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Countries must work together to fight obesity

Sharing lessons learnt is crucial as obesity levels across the world continue to rise

Yesterday was World Obesity Day and a day to share ideas on how to arrest that steadily growing waistline.

Obesity is a leading cause of diabetes, which Prime Minister Lee Hsien Loong called a "health crisis" in his National Day Rally speech last year.

One reason why it is so hard to treat obesity is that being overweight is still quite stigmatised and difficult to talk about.

Studies in Denmark show that failed diets and dropouts of weight-loss programmes are less influenced by economic and demographic factors than by the degree of social support.

In other words, we have to work together to fight obesity.

Denmark is actively committed to fighting obesity and diabetes but cannot yet claim victory.

Over the last 33 years, no country has found the cure to reverse rising obesity levels.

Globally, the number of obese people has tripled over 40 years.

Denmark recently launched an action plan for the treatment of diabetes and obesity, one that puts people and social relations front and centre.

Only through understanding, respect and recognition of obesity as a chronic disease can governments and healthcare services prioritise and fund effective prevention and treatment to reduce the burden on individuals and societies as a whole.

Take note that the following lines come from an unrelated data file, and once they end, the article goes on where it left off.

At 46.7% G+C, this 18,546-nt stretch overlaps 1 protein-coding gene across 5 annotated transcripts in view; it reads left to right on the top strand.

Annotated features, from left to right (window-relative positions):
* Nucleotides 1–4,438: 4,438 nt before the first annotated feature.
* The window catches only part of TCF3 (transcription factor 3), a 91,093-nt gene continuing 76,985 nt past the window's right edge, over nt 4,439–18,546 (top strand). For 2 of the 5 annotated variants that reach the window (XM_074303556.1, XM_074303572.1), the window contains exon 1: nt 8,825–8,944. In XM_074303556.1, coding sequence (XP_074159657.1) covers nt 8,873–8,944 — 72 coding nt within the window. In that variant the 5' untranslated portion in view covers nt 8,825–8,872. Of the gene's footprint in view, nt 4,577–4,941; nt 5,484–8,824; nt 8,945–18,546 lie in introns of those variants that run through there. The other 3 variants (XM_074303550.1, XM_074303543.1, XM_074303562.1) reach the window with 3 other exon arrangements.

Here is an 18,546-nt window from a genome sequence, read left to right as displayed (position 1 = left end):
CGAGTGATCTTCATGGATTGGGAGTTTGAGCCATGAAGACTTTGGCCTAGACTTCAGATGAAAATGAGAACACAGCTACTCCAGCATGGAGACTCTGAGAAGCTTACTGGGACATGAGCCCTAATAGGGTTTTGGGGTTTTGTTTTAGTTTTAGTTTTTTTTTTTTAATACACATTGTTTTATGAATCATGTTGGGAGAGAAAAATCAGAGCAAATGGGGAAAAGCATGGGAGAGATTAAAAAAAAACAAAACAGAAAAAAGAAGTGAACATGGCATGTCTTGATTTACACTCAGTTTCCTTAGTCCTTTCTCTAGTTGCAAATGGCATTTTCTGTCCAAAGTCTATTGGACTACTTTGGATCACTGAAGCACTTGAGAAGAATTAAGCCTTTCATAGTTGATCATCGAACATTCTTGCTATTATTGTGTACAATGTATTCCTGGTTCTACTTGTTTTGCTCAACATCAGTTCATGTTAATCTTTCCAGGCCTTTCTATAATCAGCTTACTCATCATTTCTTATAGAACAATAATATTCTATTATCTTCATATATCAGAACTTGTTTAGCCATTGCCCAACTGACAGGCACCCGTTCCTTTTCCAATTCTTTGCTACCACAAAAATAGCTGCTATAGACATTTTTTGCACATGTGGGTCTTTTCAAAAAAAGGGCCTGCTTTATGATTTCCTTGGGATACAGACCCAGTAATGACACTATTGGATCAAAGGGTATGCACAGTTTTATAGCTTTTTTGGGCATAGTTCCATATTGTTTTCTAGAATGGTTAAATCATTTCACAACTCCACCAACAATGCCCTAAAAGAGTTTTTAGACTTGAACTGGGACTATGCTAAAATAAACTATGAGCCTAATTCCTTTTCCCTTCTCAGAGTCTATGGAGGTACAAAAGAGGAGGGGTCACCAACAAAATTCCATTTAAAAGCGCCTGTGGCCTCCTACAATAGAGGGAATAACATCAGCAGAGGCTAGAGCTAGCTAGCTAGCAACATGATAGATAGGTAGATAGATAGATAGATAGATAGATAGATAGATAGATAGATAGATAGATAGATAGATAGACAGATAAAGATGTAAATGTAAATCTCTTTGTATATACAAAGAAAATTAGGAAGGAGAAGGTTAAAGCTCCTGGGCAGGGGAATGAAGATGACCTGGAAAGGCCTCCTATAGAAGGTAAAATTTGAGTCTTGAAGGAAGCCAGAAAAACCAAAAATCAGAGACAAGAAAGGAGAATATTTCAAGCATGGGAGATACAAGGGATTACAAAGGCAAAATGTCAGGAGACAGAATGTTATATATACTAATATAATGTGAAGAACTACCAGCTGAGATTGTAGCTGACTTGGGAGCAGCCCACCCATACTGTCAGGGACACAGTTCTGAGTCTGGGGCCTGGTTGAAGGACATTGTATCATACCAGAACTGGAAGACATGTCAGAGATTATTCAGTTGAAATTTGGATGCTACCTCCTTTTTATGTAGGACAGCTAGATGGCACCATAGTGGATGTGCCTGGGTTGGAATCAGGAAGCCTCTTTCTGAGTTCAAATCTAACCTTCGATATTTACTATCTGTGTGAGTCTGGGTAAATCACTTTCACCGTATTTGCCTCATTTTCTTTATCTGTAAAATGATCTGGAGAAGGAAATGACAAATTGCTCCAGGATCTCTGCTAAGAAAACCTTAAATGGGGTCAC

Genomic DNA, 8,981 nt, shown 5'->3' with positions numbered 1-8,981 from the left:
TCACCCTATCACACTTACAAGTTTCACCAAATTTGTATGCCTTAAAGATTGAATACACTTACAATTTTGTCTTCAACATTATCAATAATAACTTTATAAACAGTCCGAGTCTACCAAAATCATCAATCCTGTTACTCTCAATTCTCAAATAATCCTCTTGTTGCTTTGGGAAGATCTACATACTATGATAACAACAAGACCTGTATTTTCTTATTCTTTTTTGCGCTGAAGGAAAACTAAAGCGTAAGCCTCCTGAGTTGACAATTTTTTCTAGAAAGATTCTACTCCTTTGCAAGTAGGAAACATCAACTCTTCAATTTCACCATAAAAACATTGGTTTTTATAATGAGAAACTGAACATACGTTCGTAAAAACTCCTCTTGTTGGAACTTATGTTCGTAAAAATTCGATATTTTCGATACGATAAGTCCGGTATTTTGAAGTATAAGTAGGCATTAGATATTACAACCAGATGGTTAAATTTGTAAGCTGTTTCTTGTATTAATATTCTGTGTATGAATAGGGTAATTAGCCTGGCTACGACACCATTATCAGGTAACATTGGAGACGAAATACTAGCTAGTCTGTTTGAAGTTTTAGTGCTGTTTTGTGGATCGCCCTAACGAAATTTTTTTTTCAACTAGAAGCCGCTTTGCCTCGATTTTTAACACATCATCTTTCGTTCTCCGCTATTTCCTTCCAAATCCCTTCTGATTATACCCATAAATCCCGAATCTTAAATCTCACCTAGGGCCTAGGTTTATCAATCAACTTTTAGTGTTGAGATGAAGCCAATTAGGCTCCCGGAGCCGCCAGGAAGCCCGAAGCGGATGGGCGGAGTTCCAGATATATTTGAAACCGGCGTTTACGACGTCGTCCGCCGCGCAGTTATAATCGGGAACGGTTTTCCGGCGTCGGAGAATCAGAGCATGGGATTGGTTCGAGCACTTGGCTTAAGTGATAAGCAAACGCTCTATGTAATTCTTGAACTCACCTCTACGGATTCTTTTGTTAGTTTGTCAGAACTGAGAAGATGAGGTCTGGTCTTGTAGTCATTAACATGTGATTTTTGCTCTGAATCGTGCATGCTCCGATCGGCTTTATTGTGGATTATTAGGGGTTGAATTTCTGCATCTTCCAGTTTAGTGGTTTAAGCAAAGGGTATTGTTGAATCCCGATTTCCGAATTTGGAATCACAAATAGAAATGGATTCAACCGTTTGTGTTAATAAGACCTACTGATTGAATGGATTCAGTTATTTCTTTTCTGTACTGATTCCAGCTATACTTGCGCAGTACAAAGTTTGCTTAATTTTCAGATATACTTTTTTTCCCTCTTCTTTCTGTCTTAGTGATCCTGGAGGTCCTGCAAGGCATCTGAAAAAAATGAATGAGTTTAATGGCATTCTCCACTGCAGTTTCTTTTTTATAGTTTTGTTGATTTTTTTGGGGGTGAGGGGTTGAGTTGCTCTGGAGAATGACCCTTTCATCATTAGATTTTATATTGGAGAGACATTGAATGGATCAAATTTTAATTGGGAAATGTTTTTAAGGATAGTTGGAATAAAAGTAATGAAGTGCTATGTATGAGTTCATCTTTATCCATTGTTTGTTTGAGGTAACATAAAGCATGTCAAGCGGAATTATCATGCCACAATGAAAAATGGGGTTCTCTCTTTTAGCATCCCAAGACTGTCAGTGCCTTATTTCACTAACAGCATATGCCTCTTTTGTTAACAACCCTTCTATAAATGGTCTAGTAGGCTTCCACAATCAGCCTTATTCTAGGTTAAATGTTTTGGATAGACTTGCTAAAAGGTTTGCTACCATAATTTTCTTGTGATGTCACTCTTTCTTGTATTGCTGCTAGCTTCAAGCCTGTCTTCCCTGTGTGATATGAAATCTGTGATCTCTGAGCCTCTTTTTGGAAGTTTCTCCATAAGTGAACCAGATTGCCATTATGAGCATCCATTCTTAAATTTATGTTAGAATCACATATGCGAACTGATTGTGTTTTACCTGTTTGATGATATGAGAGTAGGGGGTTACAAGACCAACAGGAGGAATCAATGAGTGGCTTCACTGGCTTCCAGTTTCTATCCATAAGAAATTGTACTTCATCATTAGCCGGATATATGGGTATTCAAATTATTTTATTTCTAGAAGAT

Central to adopting a people-centric approach is allowing those who are obese to live their lives with fewer - not further - restrictions.

Keeping one's obesity private, unlike other diseases, is a practical impossibility. It is the first thing one shows. It affects all aspects of interactions in one's work life, social life and love life. These struggles should be understood.

The response can take the form of multi-disciplinary social services, training healthcare workers and, most importantly, a public discourse on obesity in line with concealed diseases such as diabetes.

The responsibility of ending weight stigma lies at a personal, public and political level. It calls for collaboration between media and the masses.

It is important to improve the lives of those suffering from obesity, but it is also important to act for the sake of society as a whole.

In Singapore alone, the estimated cost of obesity was $2.77 billion in 2016, from lost productivity and healthcare spending. Given the obesity forecasts, the economic burden will only rise.

Worldwide, lost productivity accounts for between 54 per cent and 59 per cent of the obesity-related economic burden.

Individuals with obesity have an additional 3.1 days of absence yearly. An additional 5.1 days a year is lost in reduced productivity compared to employees of normal weight.

Obesity is directly linked to a range of chronic diseases responsible for most deaths caused by non-communicable diseases.

These include cardiovascular disease, Type 2 diabetes and various forms of cancers. Weight loss of just 5 per cent to 10 per cent greatly reduces the severity and improves quality of life.

Singapore is fighting the war on diabetes and Denmark is a global leader in diabetes treatment and holistic social care.

Through open dialogue and sharing lessons learnt, we can move the dial on obesity.

World Obesity Day advocates an end to weight stigma, and the day is an important anchor to change the way we speak about being overweight and end isolation.

The writer is the Ambassador of Denmark to Singapore.
This is an edited version of an article that appeared in The Business Times yesterday.

MEDICAL & HEALTH